Guidelines for Faculty
The Writing 5 course outcomes can be found here.
Writing 5 is a writing course in which students write regularly and frequently. While engaged in this process, students are encouraged to think primarily about exposition: its conventions, contexts, structure, registers, and style.
With these aims in mind, faculty should attend to certain guidelines as they design their courses:
- Ample classroom time will be spent on writing instruction, including all stages of the writing process. Writing instruction may include the following:
- varieties of prewriting strategies
- a repertoire of ways to set up an argument (problem- solving, question-forming, thesis-formulating, etc.)
- strategies for substantive revision
- collaborative editorial processes, such as in-class group work and peer commentary
- Ample classroom time will also be devoted to instruction in reading strategies and their integration into the writing process. Reading instruction may include the following:
- the characterization of arguments (their premises, claims, and terms)
- arguments as products of specific historical periods, produced in response to other arguments
- how texts work within conventions that are discipline- and genre-specific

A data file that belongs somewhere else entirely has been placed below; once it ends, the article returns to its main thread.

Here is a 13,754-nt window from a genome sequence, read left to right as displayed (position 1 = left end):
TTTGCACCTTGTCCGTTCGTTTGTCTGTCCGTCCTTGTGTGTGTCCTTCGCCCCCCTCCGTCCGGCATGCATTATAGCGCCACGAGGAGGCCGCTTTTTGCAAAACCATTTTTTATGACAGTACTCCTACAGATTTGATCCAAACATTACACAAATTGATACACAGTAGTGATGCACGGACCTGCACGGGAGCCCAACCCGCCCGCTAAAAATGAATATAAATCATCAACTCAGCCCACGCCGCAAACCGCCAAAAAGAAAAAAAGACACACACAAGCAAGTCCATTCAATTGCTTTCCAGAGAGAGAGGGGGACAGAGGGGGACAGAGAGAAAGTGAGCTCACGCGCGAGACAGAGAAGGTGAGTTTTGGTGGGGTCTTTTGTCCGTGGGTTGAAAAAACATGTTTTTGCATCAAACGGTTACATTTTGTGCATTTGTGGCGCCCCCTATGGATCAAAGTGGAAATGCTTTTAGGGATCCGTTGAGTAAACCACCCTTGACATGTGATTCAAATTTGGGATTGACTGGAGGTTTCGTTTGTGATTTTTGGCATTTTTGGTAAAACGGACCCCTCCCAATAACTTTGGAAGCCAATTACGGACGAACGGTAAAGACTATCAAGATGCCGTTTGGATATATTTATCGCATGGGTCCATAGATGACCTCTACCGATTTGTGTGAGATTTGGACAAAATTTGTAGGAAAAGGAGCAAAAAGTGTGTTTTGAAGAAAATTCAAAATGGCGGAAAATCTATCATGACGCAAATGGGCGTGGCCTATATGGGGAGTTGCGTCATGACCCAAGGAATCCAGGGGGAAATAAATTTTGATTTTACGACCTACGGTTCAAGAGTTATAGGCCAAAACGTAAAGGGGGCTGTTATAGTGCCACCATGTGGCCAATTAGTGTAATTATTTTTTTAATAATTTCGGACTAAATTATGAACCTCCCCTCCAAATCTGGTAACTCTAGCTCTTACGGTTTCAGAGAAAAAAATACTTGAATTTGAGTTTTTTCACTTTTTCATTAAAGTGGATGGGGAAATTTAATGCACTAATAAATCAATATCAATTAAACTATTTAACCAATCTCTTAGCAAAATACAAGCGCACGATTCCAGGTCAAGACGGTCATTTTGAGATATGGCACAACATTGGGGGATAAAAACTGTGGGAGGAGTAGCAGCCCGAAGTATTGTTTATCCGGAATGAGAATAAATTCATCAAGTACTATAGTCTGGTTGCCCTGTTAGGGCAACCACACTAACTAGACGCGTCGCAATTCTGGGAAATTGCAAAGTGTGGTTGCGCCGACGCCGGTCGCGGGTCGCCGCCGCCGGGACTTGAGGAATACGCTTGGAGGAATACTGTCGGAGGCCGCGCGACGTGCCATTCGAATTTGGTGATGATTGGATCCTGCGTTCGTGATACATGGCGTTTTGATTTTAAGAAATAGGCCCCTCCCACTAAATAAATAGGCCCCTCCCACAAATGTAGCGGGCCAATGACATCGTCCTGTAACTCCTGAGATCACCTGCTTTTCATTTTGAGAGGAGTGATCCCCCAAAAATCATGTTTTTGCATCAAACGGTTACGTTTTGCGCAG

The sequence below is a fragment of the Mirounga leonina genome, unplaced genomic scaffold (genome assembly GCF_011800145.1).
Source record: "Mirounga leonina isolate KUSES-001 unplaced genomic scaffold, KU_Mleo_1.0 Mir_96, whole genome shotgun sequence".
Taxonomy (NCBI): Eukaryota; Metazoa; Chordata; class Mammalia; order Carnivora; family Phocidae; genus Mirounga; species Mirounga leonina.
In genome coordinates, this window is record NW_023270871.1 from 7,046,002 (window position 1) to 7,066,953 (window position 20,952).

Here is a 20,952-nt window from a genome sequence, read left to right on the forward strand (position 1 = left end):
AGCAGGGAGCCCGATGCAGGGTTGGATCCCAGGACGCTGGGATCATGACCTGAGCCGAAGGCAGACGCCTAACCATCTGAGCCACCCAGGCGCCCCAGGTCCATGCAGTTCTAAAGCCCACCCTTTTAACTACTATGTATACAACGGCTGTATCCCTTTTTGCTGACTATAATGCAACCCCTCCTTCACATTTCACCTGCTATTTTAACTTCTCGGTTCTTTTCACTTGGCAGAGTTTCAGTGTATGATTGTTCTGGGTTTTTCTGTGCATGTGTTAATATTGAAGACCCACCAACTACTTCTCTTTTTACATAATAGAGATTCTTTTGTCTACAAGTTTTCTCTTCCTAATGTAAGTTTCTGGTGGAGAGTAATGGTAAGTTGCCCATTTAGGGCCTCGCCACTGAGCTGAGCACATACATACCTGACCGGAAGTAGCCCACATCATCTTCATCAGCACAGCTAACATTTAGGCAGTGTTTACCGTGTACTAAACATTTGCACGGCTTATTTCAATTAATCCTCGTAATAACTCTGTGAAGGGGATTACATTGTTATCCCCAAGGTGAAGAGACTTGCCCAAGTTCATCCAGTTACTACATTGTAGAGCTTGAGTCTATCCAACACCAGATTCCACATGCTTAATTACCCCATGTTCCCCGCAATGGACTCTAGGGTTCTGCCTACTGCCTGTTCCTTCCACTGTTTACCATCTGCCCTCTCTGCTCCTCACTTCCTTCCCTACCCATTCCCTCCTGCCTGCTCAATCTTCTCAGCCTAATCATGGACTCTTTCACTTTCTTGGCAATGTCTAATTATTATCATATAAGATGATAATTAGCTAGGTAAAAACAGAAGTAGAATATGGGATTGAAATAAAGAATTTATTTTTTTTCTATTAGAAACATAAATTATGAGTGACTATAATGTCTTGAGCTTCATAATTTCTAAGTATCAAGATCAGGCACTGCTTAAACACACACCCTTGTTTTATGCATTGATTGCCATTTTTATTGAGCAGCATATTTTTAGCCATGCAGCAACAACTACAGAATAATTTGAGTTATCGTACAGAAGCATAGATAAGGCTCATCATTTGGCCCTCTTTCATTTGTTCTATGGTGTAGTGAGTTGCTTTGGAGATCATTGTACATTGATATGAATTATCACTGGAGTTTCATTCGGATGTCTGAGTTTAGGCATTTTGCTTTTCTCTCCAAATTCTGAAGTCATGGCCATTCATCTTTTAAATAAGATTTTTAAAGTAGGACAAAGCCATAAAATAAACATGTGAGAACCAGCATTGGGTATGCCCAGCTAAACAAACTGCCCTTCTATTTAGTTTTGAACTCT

- the evaluation of evidence
- Instructors will schedule conferences with students, individually and/or in small groups.
- Readings for the course will expose students to more than one discipline or genre, and to a variety of intellectual perspectives.
- The amount of reading assigned will be enough to stimulate thoughtful engagement and discussion, but not so much as to divert the attention of the course from writing instruction.
- Attention will be given to developing the oral skills of articulate conversation and critical debate in classroom discussions.
- Some classroom time will introduce students to the skills required to engage with secondary critical text(s).
- At least one class meeting will be a session of library instruction, coupled with an investigative assignment appropriate to the materials of the course. To arrange library instruction for Writing 5, contact Laura Braunstein, English Language and Literature Librarian.
- Students will write at least four formal papers on different topics, totaling about 7000 words.
For questions concerning the goals of Writing 5, and for discussion of the methods you might employ to meet them, you can contact either Christiane Donahue, Director of the Institute for Writing and Rhetoric, or Karen Gocsik, Executive Director, Writing and Rhetoric Program.